The support and resistance helps in maintaining volatility and speculation and keeps the price of a stock within a certain range.
You will understand this concept better from the diagram below.

The green line represents the resistance price for the stock, i.e. 120 and the red line represents the support price for the stock, i.e. 115.

Technical Analysis using MarketXLS

Technical Analysis using MarketXLS

MarketXLS provides various useful tools and functions for execution of trades using technical analysis. There are hundreds of functions which you can use to find the daily prices, volumes and other technical aspects of the stock. Here, I have attached a snapshot of how the software helps in the execution of trades through technical analysis. You can avail the technical analysis functions through the ‘Technical Analysis’ section of the ‘MarketXLS’ tab.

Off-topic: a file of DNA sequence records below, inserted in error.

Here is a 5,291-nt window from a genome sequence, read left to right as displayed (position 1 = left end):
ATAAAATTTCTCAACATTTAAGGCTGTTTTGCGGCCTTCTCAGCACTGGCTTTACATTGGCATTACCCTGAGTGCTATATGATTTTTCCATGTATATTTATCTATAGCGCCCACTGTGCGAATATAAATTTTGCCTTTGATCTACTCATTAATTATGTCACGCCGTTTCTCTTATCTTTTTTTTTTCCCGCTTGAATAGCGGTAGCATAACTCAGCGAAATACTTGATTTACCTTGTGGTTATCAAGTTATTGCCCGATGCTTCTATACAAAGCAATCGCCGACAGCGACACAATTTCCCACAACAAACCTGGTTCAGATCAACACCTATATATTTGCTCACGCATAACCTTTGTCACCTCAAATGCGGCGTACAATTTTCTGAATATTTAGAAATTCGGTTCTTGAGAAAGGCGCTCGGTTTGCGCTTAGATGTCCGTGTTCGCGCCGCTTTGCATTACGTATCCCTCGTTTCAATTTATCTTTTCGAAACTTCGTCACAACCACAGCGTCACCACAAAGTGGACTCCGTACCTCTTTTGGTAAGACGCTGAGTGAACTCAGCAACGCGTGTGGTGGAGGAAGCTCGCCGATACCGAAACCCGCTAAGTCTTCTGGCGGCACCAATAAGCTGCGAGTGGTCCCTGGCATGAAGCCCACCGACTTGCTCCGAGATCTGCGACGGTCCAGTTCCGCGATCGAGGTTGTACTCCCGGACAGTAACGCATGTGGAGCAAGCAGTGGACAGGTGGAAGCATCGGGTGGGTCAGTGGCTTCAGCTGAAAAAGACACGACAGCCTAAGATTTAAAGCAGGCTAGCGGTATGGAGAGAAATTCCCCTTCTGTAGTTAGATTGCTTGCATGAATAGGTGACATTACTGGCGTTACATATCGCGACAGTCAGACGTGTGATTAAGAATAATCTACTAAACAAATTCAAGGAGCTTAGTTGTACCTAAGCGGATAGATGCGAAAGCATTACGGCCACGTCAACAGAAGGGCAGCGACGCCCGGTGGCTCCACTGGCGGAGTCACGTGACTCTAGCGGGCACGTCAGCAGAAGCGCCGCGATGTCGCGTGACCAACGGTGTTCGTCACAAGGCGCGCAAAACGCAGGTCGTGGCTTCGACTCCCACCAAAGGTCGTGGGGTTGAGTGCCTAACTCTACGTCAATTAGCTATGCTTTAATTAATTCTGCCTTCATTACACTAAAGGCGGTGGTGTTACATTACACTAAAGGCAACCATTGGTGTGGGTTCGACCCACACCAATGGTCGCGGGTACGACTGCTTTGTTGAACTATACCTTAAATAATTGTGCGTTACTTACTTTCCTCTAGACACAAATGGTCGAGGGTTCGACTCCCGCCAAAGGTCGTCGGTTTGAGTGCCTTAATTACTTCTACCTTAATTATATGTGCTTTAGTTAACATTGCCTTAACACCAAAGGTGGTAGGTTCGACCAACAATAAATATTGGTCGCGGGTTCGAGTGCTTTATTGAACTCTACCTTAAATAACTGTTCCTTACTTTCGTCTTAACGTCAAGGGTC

You will come to know more about how to use MarketXLS for the execution of technical analysis in the next few blogs of the series. There are various technical indicators and chart pattern recognition functions and formulas using which you can take your trading decisions.\

Disclaimer

None of the content published on marketxls.com constitutes a recommendation that any particular security, portfolio of securities, transaction, or investment strategy is suitable for any specific person.
The author is not offering any professional advice of any kind. The reader should consult a professional financial advisor to determine their suitability for any strategies discussed herein.
The article is written to help users collect the required information from various sources deemed to be an authority in their content. The trademarks, if any, are the property of their owners, and no representations are made. All trademarks referenced are the property of their respective owners. Other trademarks and trade names may be used in this document to refer to either the entity claiming the marks and names or their products. MarketXLS disclaims any proprietary interest in trademarks and trade names other than its own or affiliation with the trademark owner.